I benefit enormously from the current health insurance system. But I know that it has caused all sorts of massive problems, including contributing to the astronomical cost of health care (when, like those of us fortunate enough to have employer plans, you aren’t intensely aware of the cost of medical care well, you aren’t aware of the costs and don’t make decisions based on the cost – we assume that medicine is an area of our lives that should not be subject to economics).
As much as I love the system in place, something’s got to give. Michael Barone has a good piece explaining the Bush proposals:
“Bush’s proposal in a nutshell is to end the preferential tax treatment for employer-provided health insurance. In 1943, in the midst of World War II, when wage and price controls were in effect, the government decided that employers could deduct the cost of health insurance for their employees and that employees would not be taxed on the value of the policies. This decision has saddled us with a system in which health insurance has been tied to employment, with many perverse results. Healthcare is perceived as a free good, and consumers have no incentive to take costs into account.
“Bush proposes to change this by giving every couple paying taxes a standard $15,000 deduction ($7,500 for individuals) for the cost of health insurance. Those with employer-provided insurance worth more than $15,000 (about 20 percent of the total) would be taxed on the additional amount; this would very likely discourage expensive policies.”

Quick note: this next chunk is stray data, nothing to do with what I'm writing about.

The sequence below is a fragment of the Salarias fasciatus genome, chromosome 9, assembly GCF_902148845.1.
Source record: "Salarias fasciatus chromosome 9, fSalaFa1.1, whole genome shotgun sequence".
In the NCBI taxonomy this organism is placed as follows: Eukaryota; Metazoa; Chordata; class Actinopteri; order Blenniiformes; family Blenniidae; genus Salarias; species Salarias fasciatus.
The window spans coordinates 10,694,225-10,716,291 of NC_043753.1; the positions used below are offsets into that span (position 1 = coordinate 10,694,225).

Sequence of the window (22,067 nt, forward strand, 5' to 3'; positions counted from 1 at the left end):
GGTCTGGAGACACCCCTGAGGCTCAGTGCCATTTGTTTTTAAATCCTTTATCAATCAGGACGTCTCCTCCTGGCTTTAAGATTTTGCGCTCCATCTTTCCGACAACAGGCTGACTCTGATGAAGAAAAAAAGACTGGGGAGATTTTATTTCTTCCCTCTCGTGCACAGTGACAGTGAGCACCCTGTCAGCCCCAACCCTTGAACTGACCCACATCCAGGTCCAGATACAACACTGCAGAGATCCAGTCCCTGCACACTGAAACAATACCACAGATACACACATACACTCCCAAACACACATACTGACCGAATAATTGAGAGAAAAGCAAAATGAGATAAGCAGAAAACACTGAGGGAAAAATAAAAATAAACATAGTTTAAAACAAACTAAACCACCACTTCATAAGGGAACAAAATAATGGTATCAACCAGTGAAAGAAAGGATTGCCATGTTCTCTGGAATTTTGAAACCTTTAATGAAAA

Barone notes that the changes proposed by the president are progressive: “The biggest beneficiaries of the current system are high earners with employer-provided insurance. The biggest losers in the current system are low earners without employer-provided insurance.”
Senator Ron Wyden, Democrat from Oregon, has been impressed with the Bush plan:
“Wyden has been talking with Republican senators, especially fellow members of the Finance Committee, and says he has been getting positive reactions. As for Democrats, those who seek more government provision of healthcare will probably be uninterested. But some may be affected by the apparent success of the Medicare Part D prescription drug benefit. Many Democrats believed that seniors would have a hard time choosing policies from an array of choices and that they would end up being gouged by private insurers. But polls indicate that the vast majority of seniors are pleased with the results, and the cost of premiums-and costs to the government-have come in lower than experts predicted. One of the prime lessons of the last third of the 20th century has been proved once again: Markets work.”
My guess is that Dems won’t go along with anything Bush proposes. If Hillary, whom Dick Morris recently described as a European-style socialist, becomes president, she is most unlikely to embrace this or similar proposals.